This Is the Difference Between a Baking Dish and Baking Pan

Whipping up a cake? Dishing up a casserole? There's a perfect baking dish or pan for each recipe.

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When you’re diving into a recipe, it’s always important to look at the ingredients. Checking to make sure you have everything on hand can make or break a dish. But is it just as important to take a look at the required bakeware for the recipe? The short answer—yes. Depending on what you’re making, there certainly is a difference between a baking dish and a baking pan. Here’s what you need to know to choose the right one.

What’s a Baking Dish?

The term “baking dish” typically refers to an oven-safe rectangular dish made out of glass, stoneware or porcelain. Baking dishes also come in oval and square shapes, and they vary in size and depth.

Glass, stoneware and porcelain don’t conduct heat very well, so they take a while to heat up. But once hot, a baking dish will distribute heat more evenly. It’s also important to remember that a baking dish has the ability to shatter. Be sure you’re not putting a cold baking dish in a hot oven or using the broil setting to add intense heat.

What’s a Baking Dish Best For?

Reserve baking dishes for desserts such as fruit crisps, cobblers and bread pudding. A baking dish is also perfect for savory dishes such as casseroles, potatoes au gratin, enchiladas and quiche.

What’s a Baking Pan?

A baking pan refers to bakeware made out of metal, often aluminum. Aluminum is one of the best metal options for conducting heat, so the pan gets hot quickly. As the pan heats up, it transfers the heat to what you’re baking. Baking pans can withstand higher temps and come in a huge variety of shapes and sizes, including multiple sizes of rounds, squares, rectangles, Bundts and cupcake pans.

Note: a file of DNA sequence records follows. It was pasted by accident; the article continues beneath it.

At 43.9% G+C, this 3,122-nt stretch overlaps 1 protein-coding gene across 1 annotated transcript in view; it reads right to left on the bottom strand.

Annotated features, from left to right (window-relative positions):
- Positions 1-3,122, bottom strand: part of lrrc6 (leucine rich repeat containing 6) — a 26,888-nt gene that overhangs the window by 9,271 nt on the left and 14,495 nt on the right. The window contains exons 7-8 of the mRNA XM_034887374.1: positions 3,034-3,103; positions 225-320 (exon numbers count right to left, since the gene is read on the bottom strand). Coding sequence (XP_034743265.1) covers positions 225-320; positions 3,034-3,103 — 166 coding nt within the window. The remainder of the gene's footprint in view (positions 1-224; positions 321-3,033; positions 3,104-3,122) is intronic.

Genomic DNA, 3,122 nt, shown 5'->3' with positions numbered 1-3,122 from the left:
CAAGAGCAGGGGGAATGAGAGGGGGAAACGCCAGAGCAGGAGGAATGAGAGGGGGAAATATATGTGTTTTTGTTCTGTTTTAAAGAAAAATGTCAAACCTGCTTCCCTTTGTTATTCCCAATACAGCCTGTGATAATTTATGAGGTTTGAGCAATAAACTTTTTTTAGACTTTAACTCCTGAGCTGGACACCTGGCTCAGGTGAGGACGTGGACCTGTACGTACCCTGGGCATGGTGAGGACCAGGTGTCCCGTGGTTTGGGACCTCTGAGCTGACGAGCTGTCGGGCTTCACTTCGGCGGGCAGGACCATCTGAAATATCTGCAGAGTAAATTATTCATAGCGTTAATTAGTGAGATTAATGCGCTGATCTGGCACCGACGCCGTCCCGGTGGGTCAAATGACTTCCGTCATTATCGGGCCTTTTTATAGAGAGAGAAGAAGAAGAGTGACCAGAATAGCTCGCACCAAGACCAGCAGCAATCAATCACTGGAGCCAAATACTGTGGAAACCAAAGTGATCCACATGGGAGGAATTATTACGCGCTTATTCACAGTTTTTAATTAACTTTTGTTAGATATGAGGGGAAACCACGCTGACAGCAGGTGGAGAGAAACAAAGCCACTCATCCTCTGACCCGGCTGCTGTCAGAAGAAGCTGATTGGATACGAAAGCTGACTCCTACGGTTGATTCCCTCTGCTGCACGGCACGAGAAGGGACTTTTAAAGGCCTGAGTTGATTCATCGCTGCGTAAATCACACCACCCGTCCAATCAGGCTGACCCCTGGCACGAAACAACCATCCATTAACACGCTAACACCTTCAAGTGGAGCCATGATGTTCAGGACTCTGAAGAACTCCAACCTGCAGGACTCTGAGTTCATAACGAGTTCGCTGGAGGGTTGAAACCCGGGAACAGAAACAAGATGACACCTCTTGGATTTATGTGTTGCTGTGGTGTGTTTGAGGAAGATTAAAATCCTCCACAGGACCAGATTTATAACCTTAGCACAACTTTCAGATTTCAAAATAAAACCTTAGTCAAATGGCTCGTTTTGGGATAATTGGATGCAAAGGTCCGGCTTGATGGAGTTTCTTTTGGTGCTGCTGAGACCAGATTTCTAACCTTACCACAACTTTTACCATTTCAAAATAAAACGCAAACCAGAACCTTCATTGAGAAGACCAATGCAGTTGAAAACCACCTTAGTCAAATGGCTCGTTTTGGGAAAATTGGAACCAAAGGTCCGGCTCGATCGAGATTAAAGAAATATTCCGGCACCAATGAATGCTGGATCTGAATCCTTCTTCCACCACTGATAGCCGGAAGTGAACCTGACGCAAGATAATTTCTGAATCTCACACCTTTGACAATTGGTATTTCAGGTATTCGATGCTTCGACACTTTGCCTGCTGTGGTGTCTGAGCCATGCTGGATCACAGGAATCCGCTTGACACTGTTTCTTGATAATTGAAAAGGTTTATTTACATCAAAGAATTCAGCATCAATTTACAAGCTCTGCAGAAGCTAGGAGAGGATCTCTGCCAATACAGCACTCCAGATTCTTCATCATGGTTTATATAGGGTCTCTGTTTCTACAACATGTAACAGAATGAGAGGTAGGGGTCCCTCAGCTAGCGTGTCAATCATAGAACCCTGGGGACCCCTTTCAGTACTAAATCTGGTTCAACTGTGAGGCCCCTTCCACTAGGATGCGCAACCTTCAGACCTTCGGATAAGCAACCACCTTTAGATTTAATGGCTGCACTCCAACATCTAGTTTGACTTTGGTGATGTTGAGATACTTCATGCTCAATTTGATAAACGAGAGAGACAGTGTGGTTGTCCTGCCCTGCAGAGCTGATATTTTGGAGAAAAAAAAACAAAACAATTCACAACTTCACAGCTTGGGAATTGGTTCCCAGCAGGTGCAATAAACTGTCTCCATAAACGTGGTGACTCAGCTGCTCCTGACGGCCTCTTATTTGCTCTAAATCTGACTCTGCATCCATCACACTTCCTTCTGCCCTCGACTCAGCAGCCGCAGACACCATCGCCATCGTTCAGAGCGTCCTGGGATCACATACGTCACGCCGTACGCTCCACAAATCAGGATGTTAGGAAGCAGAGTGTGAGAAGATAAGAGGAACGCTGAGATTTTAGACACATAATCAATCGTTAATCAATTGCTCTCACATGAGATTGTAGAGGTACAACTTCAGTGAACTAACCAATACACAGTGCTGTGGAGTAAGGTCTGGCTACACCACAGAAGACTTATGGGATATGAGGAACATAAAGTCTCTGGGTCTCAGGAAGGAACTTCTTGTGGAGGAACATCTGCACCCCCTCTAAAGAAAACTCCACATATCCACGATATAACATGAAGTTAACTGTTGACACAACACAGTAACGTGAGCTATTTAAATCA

What’s a Baking Pan Best For?

Because of its heat conductivity, a baking pan is great for recipes when you need a bit of browning. Most commonly, a baking pan will be used for cakes, but you can also use a baking pan for treats such as brownies, muffins and breads. Use baking pans for savory items such as meatloaf and roast vegetables as well.

Just be sure to consider acidity when making your decision. If your dish includes acidic fruits or vegetables, which can react with metal, consider making the switch to a baking dish for best results.

Here’s one final note from the Taste of Home Test Kitchen: If a recipe calls for a baking pan, we mean for the pan to be metal. If we call for a baking dish, it should be glass or ceramic.

Molly Allen
Molly Allen is a previous bakery owner and former event planner. Now, a freelance writer and editor focused on food and beverage, lifestyle, travel and parties, she brings her years of experience and industry knowledge to readers across a variety of platforms.